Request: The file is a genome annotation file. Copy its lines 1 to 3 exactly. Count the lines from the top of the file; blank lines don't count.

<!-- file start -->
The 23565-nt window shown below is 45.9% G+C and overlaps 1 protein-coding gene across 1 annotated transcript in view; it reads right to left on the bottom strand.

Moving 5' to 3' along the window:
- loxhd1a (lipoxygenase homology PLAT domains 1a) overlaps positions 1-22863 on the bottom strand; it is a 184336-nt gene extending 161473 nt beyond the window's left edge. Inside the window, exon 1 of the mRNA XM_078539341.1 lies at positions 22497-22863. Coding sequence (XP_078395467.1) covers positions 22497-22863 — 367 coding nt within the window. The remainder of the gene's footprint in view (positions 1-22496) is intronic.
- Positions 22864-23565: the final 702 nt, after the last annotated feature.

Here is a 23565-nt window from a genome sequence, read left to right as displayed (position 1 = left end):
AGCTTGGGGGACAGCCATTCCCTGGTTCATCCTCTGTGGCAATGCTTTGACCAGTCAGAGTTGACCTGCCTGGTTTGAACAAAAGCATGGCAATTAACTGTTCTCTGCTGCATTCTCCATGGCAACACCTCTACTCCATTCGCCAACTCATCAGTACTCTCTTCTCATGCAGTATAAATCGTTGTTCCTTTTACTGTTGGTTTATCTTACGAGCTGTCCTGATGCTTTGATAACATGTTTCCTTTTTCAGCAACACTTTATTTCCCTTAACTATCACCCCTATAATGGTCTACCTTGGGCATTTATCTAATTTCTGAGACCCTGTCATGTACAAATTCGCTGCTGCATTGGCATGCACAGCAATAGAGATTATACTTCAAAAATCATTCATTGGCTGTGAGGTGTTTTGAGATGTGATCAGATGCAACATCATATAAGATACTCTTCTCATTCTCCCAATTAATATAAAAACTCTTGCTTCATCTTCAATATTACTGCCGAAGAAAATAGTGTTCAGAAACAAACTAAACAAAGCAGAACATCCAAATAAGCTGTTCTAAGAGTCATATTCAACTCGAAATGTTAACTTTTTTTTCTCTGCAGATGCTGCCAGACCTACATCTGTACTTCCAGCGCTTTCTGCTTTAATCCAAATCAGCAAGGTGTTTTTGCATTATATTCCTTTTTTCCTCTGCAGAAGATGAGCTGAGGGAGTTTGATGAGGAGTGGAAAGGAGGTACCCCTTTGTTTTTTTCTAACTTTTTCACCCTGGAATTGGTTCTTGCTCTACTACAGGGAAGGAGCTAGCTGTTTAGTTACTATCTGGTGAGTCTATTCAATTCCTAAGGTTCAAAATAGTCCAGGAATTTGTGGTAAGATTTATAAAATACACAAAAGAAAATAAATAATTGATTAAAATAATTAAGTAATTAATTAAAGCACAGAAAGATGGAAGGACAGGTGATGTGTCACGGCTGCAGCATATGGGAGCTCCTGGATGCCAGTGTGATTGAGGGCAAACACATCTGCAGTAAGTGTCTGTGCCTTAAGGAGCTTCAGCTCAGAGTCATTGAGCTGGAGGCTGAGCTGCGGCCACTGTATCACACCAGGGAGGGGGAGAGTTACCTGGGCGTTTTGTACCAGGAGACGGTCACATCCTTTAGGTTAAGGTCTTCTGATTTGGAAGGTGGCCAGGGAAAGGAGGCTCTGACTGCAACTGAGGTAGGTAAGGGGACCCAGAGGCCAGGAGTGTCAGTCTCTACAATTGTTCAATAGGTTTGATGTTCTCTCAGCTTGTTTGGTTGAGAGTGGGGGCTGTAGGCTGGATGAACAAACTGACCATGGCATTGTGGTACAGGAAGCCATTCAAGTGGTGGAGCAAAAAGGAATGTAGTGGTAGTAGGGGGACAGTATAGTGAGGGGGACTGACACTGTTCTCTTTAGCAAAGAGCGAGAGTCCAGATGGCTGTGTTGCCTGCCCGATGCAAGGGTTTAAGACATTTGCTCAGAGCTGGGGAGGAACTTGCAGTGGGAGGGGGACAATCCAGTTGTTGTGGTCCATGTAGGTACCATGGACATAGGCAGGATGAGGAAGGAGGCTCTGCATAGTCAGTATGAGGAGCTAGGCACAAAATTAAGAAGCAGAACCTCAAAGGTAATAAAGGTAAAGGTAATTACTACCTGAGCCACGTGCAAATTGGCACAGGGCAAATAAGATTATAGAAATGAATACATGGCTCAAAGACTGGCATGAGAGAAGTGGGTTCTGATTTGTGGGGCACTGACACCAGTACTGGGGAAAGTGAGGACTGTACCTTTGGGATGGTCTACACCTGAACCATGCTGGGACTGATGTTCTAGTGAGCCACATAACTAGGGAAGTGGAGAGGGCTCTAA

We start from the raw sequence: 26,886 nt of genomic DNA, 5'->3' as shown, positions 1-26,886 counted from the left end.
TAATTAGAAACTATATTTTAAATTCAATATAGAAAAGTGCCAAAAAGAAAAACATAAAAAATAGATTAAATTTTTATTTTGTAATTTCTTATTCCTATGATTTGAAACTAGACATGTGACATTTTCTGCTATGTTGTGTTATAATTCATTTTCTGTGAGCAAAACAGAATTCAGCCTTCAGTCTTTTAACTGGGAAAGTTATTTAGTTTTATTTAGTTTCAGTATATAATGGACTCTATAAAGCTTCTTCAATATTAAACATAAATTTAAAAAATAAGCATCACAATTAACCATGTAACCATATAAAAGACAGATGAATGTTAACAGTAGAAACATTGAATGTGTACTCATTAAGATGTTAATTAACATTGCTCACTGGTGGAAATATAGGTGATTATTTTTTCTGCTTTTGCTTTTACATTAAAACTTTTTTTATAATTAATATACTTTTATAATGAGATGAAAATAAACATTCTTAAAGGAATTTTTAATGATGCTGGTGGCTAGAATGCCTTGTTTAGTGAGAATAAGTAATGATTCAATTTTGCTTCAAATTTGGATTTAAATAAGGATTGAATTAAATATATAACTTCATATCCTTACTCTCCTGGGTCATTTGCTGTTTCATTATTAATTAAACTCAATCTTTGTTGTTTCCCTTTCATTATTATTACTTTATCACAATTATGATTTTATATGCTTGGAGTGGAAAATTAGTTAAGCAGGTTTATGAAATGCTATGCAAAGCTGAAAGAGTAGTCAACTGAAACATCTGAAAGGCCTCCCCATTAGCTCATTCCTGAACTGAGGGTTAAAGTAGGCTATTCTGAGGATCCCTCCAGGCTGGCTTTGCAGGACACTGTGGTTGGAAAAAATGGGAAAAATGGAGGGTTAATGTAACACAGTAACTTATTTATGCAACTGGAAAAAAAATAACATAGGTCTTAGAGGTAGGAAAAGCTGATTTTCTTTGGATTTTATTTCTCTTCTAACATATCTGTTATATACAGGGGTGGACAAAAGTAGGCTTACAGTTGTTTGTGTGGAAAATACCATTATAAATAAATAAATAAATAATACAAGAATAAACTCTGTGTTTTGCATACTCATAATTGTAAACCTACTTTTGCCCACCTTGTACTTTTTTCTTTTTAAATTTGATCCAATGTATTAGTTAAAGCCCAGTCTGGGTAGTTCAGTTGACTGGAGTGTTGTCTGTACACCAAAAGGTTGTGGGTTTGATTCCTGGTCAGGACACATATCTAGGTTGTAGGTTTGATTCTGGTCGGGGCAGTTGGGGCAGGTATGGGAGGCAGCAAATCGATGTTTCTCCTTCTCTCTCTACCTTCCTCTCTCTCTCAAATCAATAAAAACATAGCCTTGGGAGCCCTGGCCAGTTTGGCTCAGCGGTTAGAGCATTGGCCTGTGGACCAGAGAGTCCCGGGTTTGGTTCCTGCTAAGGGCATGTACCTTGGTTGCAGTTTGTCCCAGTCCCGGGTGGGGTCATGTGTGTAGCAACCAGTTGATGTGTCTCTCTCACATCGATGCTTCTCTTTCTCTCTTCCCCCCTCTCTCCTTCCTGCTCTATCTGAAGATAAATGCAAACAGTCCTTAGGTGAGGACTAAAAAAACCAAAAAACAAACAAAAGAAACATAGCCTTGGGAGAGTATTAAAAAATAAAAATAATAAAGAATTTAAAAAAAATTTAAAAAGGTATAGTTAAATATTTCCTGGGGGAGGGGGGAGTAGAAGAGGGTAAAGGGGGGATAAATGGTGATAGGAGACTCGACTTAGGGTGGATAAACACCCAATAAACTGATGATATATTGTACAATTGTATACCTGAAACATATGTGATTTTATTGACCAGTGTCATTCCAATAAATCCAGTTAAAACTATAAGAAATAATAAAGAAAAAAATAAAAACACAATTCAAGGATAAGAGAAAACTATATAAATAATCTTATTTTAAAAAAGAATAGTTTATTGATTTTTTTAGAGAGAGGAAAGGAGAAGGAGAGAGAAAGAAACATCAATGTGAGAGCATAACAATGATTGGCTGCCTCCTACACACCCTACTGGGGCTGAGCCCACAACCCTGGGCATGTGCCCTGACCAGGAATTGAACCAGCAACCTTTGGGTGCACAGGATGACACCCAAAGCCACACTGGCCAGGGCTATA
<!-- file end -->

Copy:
The 23565-nt window shown below is 45.9% G+C and overlaps 1 protein-coding gene across 1 annotated transcript in view; it reads right to left on the bottom strand.

Moving 5' to 3' along the window:
- loxhd1a (lipoxygenase homology PLAT domains 1a) overlaps positions 1-22863 on the bottom strand; it is a 184336-nt gene extending 161473 nt beyond the window's left edge. Inside the window, exon 1 of the mRNA XM_078539341.1 lies at positions 22497-22863. Coding sequence (XP_078395467.1) covers positions 22497-22863 — 367 coding nt within the window. The remainder of the gene's footprint in view (positions 1-22496) is intronic.